DR. GIBBONS: Let me ask Skip Johns if he would respond to that. We have to share the load here.

MR. JOHNS: The DARPA, now ARPA, is going to be concentrating more significantly on dual use technologies, which, of course, are those which benefit both the commercial and the industrial in the defense industrial base. It's increasingly as the Defense Department becomes -- or has become in the past decade -- more dependent upon the commercial sector for the creative new enabling technologies which support much of what DOD needs in their new technology. DARPA has increased its attention to manufacturing technologies, flexible technologies, flexible manufacturing and the other elements, including high speed computing, that are fundamental to both the defense establishment and to a highly competitive commercial economy. This effort is going to be expanded. There is going to be increased cooperation between Congress and DOD. And OSTP and NEC are going to be involved in helping that coordination.

QCan I just follow up from that? What about the rest of defense because DARPA is not the hall of defense R&D? I mean, how is the rest of the DOD to be involved in this project?

MR. JOHNS: I think, importantly, the Department of Defense is going to be encouraged to use its buying power in order to buy what we have called best commercial practice, where it's possible for them to do so, rather than have Mil-Spec. I think you're also likely to see the Department of Defense buying more in common between services.

QWould that be legislatively? Would that be put in legislation?

MR. JOHNS: I think that -- I'm not prepared to say at this juncture.

DR. ROBYN: I think the first step is -- there is a panel called the Section 800 Panel that the FY '91 Defense Authorization Bill commissioned. And that panel has just reported

its results, and I think the administration for starters will review the results of the section 800 panel which looked at 900 some different laws and regulations and made recommendations on a much more detailed basis than the Packard Commission and the CSIS Commission previously. This is a very high priority. Bill Perry, the Deputy Secretary-designate --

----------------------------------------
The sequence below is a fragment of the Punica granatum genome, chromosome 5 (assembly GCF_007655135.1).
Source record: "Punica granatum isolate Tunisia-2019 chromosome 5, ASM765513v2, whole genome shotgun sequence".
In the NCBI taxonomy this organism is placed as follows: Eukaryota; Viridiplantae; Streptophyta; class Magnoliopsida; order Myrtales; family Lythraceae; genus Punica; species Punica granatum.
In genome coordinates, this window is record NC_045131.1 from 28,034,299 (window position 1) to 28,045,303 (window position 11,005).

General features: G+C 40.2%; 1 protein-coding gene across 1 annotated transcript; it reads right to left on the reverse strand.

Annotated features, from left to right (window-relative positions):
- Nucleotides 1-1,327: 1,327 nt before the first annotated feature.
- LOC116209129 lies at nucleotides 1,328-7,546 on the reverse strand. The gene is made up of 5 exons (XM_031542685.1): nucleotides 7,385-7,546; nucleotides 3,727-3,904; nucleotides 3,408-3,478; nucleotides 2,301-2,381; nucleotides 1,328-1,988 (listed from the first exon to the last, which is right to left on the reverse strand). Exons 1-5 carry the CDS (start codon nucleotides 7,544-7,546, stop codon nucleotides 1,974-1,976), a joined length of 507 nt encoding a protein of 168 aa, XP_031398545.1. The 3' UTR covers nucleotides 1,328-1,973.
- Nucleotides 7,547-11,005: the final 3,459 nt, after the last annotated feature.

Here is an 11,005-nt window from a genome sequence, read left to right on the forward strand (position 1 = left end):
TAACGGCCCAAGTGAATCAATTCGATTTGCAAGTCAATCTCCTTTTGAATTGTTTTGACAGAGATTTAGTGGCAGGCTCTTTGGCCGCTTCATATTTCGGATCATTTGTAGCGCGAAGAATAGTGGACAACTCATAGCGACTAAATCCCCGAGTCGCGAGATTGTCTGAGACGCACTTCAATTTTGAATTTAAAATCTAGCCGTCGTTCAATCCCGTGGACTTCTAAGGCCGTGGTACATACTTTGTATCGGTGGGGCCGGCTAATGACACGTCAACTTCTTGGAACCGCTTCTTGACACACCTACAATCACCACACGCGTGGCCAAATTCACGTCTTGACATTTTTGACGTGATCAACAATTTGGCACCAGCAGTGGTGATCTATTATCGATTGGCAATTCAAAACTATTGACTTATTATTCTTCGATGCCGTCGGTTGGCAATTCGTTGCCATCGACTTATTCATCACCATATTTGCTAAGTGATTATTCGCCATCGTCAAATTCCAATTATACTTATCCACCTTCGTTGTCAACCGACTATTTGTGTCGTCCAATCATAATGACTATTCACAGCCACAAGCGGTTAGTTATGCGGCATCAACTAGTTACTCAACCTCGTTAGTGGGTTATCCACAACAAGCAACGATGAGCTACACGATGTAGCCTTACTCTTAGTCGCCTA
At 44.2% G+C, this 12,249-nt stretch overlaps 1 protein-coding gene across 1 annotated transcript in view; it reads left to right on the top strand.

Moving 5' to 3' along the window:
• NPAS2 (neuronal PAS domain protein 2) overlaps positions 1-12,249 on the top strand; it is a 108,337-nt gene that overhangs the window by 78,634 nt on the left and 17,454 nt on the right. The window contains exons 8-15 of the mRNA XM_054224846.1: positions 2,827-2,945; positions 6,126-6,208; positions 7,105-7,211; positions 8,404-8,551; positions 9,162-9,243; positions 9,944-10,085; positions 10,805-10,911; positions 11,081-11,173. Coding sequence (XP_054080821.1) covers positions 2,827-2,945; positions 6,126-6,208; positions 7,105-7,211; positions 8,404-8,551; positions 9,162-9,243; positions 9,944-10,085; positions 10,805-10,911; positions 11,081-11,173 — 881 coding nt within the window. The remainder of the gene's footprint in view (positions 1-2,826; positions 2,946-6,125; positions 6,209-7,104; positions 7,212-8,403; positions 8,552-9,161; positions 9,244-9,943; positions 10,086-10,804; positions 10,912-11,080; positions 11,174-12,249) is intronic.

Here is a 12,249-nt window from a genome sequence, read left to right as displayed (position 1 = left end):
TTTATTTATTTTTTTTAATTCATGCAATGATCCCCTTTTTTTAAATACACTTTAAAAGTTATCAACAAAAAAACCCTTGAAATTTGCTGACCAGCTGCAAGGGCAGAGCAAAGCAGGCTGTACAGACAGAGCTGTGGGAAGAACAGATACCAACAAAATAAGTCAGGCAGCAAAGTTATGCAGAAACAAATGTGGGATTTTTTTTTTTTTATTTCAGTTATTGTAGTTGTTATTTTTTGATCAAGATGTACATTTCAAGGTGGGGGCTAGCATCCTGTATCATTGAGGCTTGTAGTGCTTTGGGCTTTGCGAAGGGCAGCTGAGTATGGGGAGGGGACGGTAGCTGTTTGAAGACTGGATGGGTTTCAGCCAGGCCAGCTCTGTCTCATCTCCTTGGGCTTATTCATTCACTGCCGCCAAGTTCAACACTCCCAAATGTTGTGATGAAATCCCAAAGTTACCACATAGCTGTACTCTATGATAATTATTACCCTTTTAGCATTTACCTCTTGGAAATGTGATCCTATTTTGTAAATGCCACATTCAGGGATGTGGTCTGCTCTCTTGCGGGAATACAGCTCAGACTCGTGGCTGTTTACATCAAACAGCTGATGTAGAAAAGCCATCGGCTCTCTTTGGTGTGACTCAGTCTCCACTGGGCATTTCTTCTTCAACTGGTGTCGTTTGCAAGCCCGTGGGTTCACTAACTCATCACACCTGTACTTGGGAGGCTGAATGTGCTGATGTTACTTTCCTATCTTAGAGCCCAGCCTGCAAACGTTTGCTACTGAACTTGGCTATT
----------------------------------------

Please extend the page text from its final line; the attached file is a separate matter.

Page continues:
QCould you say something about how you would integrate the Commerce Department's -- ATP program with the new ARPA activities. Is it going to be corrected? What sorts of project would be in that -- and would remove the focus of the ATP program away from large corporations to small ones?

DR. ROBYN: Let me just say a bit about the coordination between ARPA and ATP, because I have been talking to both sides about an ongoing effort of DARPA, DOE and NSF to develop an implementation plan for the defense conversion projects -- $575 million dollars of programs in R&D, regional technology alliances, manufacturing extension. They have developed a very strong working relationship. I think that already existed. I think that one of the things that DARPA brings to the table is seeing manufacturing extension. For example, if as part of an effort to get 365,000 small firms to an age where they can participate in what we call virtual corporations, so they are electronically networked to other corporations and can instantaneously form partnerships to go after fast changing market opportunities. That's a much more visionary picture of what manufacturing extension is all about, but it's what DARPA brings to the table. And this brings to the table a very pragmatic sense of what it involves to work with these small firms. And I think that's sort of collaborative effort illustrates that this sort of cooperation will go on in the future.

QDo you plan to reconstitute PCAST or some equivalent of that?